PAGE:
I’ve got you recovered!

Saturday, November 8th, 2008 at 10:41 am

Five best recovery tools for Mac

Even such notoriously reliable computers as Macs sometimes have problems: be it a hard drive crash, Mac OS X problem, or a more extensive hardware failure. Most Mac users rely on Disk Utility and the tools that come with Mac OS X. Disk Utility, however, doesn’t provide extensive hard drive repair, diagnostic tools, etc. Furthermore, Mac OS X’s Utilities don’t include extensive diagnostic tools.

Data Rescue II screenshot

Data Rescue II screenshot

Data Rescue II

Prosoft’s Data Rescue II is perfect for situations in which you need to recover critical data that has either been deleted or is stored on a damaged drive. It can work with drives that are failing because of corrupted directory structures or because of physical problems with the drive. Unlike some of repair tools Data Rescue doesn’t make any modifications to a drive. Such read-only approach provides a greater chance of recovering data than the process of trying to repair the drive. Data Rescue has both an interface for the beginners and an expert one. The program can sort available files by type, making locating and recovering specific items easier. It can be used to select and clone the contents of a damaged drive. Be aware that a second HD or partition is required.

Drive Genius screenshot

Drive Genius screenshot

Drive Genius

Prosoft’s Drive Genius can be used to verify and repair disk directory structures, as well as to rebuild directory structures from badly corrupted disks.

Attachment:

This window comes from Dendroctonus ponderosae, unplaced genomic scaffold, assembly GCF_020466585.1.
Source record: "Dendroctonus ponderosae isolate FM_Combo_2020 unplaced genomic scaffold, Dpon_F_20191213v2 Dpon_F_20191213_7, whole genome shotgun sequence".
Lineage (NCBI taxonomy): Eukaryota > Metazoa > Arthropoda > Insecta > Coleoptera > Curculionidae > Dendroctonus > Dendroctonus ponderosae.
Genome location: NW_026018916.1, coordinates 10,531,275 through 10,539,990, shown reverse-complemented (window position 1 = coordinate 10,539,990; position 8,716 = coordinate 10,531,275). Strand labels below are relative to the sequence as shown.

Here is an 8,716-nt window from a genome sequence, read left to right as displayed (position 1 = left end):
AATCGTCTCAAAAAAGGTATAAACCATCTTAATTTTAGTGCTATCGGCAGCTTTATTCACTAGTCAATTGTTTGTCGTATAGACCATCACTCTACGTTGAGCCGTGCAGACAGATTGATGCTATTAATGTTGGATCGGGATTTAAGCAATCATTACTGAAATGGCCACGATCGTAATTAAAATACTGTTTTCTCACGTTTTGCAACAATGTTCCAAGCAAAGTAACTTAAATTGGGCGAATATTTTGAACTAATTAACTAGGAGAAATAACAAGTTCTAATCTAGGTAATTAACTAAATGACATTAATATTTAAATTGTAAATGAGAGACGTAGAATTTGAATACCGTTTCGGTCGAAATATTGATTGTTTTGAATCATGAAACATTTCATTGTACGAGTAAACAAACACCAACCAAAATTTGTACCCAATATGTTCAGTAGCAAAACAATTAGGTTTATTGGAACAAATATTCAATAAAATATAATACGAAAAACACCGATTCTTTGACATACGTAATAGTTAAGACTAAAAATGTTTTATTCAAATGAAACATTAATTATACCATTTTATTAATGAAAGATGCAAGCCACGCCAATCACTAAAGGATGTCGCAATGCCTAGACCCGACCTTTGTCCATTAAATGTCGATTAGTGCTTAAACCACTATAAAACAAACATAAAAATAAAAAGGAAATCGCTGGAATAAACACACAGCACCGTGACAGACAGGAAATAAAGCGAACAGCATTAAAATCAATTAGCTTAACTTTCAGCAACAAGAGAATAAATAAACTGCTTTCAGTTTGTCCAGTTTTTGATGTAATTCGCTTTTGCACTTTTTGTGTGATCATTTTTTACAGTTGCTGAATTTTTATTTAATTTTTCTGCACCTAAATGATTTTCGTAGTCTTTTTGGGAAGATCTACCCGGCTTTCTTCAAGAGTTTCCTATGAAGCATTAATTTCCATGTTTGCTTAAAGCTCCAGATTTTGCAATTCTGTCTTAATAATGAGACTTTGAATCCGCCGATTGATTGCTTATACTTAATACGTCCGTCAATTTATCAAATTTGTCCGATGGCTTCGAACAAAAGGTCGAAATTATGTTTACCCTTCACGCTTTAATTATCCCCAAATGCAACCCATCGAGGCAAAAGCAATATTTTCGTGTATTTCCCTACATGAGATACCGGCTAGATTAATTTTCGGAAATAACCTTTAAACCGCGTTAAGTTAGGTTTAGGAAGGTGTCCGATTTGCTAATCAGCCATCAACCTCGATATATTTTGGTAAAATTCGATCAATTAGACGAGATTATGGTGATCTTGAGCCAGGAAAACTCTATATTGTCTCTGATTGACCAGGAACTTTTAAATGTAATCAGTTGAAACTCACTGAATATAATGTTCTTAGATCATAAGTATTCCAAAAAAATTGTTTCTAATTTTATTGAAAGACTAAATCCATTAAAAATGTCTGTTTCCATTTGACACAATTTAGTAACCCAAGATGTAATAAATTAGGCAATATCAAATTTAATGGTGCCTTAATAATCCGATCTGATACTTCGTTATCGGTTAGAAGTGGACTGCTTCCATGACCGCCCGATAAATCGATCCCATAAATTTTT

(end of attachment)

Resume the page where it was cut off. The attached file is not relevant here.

Beyond that, Drive Genius offers some advanced features not found in Disk Utility:

  • defragmenting and optimizing the data layout. Although the Mac OS X Extended (HFS+) and related disk formats are not too susceptible to fragmentation problems, fragmentation can still occur, especially on disks that are 90% full.
  • Drive Genius allows to securely erase all data on a drive (or just the free space of a drive, i.e. previously deleted files). This ensures that any files not deleted using Secure Empty Trash cannot be recovered without the need to erase the entire disk.
  • the ability to test the physical integrity of a drive, scan for bad sectors, and conduct performance bench marks.
  • direct editing of disk sectors (not recommended for inexperienced users!).
  • resizing of existing partitions on a HD without reformatting the drive. This feature has been added to Disk Utility in Mac OS X 10.4.6, but it is available only for hard drives using the GPT scheme.

TechTool Pro 5 screenshot

TechTool Pro 5 screenshot

TechTool Pro

MicroMat’s TechTool Pro is probably the most comprehensive hardware testing and diagnostic tool that is capable of testing virtually every component of any Mac model. This tool easily detects hardware-related problems and which piece of hardware causes the problem. TechTool Pro allows defragmentation and contents optimization of a hard drive. Along with some data-recovery capabilities, TechTool Pro enables you to configure automatic testing of directory structures as well as to regularly query SMART status of hard drives (in order to alert you to problems before they become drive failures). eDrive function is one of the coolest features of the software: it creates a small emergency partition (with files necessary to boot the machine) on your drive. TechTool is particularly helpful for support professionals because of its capability to test hardware. However, its hard drive repair and data recovery features (while being more successful than Disk Utility) tend to fall short of the capabilities in other tools.